Have I chosen the right ones? Who else is doing innovative, clever things to help interact with their audiences on radio? I'd love to hear your comments.
James Cridland is the Managing Director of Media UK, and a radio futurologist: a consultant, writer and public speaker who concentrates on the effect that new platforms and technology are having on the radio business.
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Get It On with Bryan Burnett on Radio Scotland weeknights 6 – 8PM (FM only). He plays music … with a theme, using listeners requests by e-mail, Facebook, phone and so on. The listeners give suggestions for themes, as I have done on a few occasions.
My suggestions have included Points Of The Compass (i.e. bands, artists or songs that have North, South, East, West or so in their name). Songs past their sell-by date (e.g. Prince’s 1999, Eurythmics’ Sex Crime, Special AKA’s Free Nelson Mandela etc).
Watch on the links above.
These shows also accept comments from viewers via a range of methods including Skype, SMS, Facebook, Twitter, blogs and email (as well as telephone calls, of course)
These are all awesome models of interaction but I’d like to comment other examples from Europe public radio. To name just a few:
1) Le Tweet liste, on Le Mouv’ (Radio France) is a sunday programme’s dedicated to music. The listeners choose the playlist music on Emilie Mazoyer’s (host) twitter page from Saturday 11:00 am to Sunday 11:00 am at (@EmilieRadioFr).
2) RaiTunes, on Radio2 Rai (Radio Rai, Italy):
The Facebook fan page of the programme is a lively space, where the programme keeps on living when the presenter switches off the microphone. The fans are young and extremely active. They use to post an average of 60 to 100 You Tube links to music videoclips every day (even on week end!). The update of the page never stops during the day. People (girls and boys, women and men) keep on posting at every hour, day and night. The FB wall continually changes. It seems a collective stream of consciousness. Music video posting is the real glue of the RaiTunes community. The listeners of the show are used to music shows, are used to go to concerts and they behave like a concert audience. The fans who post on the wall show to possess a high and wide musical knowledge, perfectly matching to the musical choice of the presenter. On the wall we can assist to a collective process of “fine tuning” of the General Taste of RaiTunes audience.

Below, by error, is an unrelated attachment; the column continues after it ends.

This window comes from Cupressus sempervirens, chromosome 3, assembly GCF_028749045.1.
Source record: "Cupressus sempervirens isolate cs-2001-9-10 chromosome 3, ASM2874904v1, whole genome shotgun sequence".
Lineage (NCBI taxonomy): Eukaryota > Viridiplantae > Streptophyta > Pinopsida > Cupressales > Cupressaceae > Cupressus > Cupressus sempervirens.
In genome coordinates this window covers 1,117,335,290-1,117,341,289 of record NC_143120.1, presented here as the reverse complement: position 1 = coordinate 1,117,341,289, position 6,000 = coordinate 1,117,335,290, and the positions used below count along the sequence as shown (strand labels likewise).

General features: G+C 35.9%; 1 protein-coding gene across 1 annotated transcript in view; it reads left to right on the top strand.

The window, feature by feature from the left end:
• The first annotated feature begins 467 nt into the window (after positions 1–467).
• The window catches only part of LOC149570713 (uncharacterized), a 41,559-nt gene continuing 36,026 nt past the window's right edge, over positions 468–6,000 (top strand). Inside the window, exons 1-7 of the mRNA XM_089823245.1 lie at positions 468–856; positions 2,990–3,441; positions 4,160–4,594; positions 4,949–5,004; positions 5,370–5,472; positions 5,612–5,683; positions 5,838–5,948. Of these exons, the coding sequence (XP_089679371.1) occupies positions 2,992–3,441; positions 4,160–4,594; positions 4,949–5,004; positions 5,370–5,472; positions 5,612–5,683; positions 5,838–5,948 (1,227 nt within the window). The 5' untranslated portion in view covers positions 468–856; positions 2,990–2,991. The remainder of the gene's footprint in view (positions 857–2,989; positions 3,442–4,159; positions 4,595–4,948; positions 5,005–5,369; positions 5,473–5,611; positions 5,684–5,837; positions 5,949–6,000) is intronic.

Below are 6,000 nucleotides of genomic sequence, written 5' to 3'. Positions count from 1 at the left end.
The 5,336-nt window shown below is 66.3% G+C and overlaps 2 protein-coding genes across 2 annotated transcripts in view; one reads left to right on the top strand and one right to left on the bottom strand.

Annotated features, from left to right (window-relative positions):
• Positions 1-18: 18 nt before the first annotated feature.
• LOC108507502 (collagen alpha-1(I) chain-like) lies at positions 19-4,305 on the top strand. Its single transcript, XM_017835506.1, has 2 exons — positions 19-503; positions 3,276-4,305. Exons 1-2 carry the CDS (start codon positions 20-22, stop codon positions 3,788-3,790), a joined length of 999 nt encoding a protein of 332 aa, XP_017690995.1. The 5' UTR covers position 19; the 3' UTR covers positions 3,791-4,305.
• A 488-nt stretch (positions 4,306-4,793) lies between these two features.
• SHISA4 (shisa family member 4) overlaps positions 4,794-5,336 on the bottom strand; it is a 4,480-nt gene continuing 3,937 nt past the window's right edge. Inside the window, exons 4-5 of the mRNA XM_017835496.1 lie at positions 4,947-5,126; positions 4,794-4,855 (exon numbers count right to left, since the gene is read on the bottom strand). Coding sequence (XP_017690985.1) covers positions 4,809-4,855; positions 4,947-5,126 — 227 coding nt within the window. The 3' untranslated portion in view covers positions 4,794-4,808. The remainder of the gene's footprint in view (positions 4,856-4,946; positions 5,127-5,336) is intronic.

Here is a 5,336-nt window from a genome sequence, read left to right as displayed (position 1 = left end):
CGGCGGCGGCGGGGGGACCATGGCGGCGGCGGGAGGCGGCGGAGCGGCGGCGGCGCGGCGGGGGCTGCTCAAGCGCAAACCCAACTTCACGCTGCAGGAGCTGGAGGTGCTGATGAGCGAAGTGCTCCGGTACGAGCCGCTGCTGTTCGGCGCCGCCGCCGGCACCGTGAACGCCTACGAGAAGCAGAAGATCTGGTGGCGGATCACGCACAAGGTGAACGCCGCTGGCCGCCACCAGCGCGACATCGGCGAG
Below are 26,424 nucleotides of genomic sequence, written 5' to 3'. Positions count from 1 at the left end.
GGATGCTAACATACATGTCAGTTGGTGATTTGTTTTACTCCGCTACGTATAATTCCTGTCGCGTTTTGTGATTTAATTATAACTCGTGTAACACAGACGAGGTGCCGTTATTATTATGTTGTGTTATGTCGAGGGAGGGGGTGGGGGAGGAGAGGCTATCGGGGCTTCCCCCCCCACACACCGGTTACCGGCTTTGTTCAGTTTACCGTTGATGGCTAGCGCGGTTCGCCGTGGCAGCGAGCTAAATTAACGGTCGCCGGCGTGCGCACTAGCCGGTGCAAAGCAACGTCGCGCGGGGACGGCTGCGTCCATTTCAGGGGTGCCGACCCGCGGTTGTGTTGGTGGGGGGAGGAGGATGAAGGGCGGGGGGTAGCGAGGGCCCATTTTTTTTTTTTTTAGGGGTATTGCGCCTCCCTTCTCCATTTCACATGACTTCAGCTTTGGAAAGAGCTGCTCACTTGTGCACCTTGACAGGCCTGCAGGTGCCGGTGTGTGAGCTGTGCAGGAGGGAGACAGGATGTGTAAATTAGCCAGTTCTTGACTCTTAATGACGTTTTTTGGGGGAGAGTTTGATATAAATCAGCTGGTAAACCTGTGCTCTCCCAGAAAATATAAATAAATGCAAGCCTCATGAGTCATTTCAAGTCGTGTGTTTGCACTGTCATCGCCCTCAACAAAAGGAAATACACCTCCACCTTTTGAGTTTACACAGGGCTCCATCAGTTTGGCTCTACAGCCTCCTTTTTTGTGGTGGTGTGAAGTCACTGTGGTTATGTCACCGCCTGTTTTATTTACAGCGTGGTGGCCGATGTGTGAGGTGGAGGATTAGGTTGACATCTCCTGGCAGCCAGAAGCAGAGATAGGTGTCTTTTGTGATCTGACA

Before and after the show the fans keep on posting music and making comments about it, but when the show begins something special happens: they stop posting music and start to listen to the programme, leaving FB page open on their computers. During the 80 minutes of the show FB page is updated almost every minute by comments and questions about the music played by the Dj. In those 80 minutes people post an average of 60 to 80 comments on the wall, like a concert audience chatting about what is listening to. Music is the totem and people gather around. When the show ends, they start again to post music video, as concert audience does at the end of a performance, when people start to shout “We want more, We want more”.
A few minutes after the end of the show RaiTunes team publishes on FB a You Tube video playlist, a collection of videoclips of all the songs played during the just ended episode.
Once or twice a week (usually tuesday and thursday) the playlist is user-generated, as it is decided by the community of the listeners together with the presenter. The selection is made all along the day before the night show on the Facebook fan page of the programme. The presenter plays a classic Dj game with the listeners, the “back-to-back”: he chooses the first song posting a You Tube video of it on FB and asks to the listeners/FB fans to reply with another link to the video of a song fitting to be sequenced to his first choice, and so on, until the playlist is completed.
3) Voi siete Qui – You are here (Radio24, Italy): is a crowdsourced storytelling project, a mix of faction and documentary: listeners send written life stories to the programme’s authors, that select and dramatize them and tell every episode the story of one listener. The core issue of the story of the day is anticipated on Facebook and fans can comment and tell their similar stories and also these little stories can be chosen to become a radio story.
The Broadcaster made an ebook from the stories of the listeners.